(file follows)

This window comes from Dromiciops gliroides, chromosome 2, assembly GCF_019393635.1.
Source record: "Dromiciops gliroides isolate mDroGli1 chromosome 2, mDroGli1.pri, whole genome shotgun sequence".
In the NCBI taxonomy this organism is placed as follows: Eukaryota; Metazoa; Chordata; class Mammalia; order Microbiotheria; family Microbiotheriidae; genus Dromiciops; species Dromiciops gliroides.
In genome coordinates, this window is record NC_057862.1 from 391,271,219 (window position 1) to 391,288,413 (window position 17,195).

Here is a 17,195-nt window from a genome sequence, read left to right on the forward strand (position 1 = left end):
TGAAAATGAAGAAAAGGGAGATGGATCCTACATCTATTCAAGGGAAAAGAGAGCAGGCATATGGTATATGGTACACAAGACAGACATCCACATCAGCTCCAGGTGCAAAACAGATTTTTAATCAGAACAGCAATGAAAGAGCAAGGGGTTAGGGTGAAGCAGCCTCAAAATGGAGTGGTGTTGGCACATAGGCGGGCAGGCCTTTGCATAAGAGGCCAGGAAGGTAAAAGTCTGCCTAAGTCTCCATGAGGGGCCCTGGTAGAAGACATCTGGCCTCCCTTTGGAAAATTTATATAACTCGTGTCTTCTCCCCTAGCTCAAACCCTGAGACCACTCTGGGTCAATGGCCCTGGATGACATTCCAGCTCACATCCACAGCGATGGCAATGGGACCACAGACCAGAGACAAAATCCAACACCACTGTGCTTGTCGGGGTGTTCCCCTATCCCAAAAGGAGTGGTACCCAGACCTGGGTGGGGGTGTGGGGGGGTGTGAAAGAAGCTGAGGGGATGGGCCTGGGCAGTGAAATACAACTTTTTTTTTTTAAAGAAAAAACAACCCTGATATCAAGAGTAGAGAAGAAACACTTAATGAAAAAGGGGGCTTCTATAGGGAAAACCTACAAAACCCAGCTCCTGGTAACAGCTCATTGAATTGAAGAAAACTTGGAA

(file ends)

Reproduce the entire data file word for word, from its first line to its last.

This window comes from Dromiciops gliroides, chromosome 2, assembly GCF_019393635.1.
Source record: "Dromiciops gliroides isolate mDroGli1 chromosome 2, mDroGli1.pri, whole genome shotgun sequence".
In the NCBI taxonomy this organism is placed as follows: Eukaryota; Metazoa; Chordata; class Mammalia; order Microbiotheria; family Microbiotheriidae; genus Dromiciops; species Dromiciops gliroides.
In genome coordinates, this window is record NC_057862.1 from 391,271,219 (window position 1) to 391,288,413 (window position 17,195).

Here is a 17,195-nt window from a genome sequence, read left to right on the forward strand (position 1 = left end):
TGAAAATGAAGAAAAGGGAGATGGATCCTACATCTATTCAAGGGAAAAGAGAGCAGGCATATGGTATATGGTACACAAGACAGACATCCACATCAGCTCCAGGTGCAAAACAGATTTTTAATCAGAACAGCAATGAAAGAGCAAGGGGTTAGGGTGAAGCAGCCTCAAAATGGAGTGGTGTTGGCACATAGGCGGGCAGGCCTTTGCATAAGAGGCCAGGAAGGTAAAAGTCTGCCTAAGTCTCCATGAGGGGCCCTGGTAGAAGACATCTGGCCTCCCTTTGGAAAATTTATATAACTCGTGTCTTCTCCCCTAGCTCAAACCCTGAGACCACTCTGGGTCAATGGCCCTGGATGACATTCCAGCTCACATCCACAGCGATGGCAATGGGACCACAGACCAGAGACAAAATCCAACACCACTGTGCTTGTCGGGGTGTTCCCCTATCCCAAAAGGAGTGGTACCCAGACCTGGGTGGGGGTGTGGGGGGGTGTGAAAGAAGCTGAGGGGATGGGCCTGGGCAGTGAAATACAACTTTTTTTTTTTAAAGAAAAAACAACCCTGATATCAAGAGTAGAGAAGAAACACTTAATGAAAAAGGGGGCTTCTATAGGGAAAACCTACAAAACCCAGCTCCTGGTAACAGCTCATTGAATTGAAGAAAACTTGGAA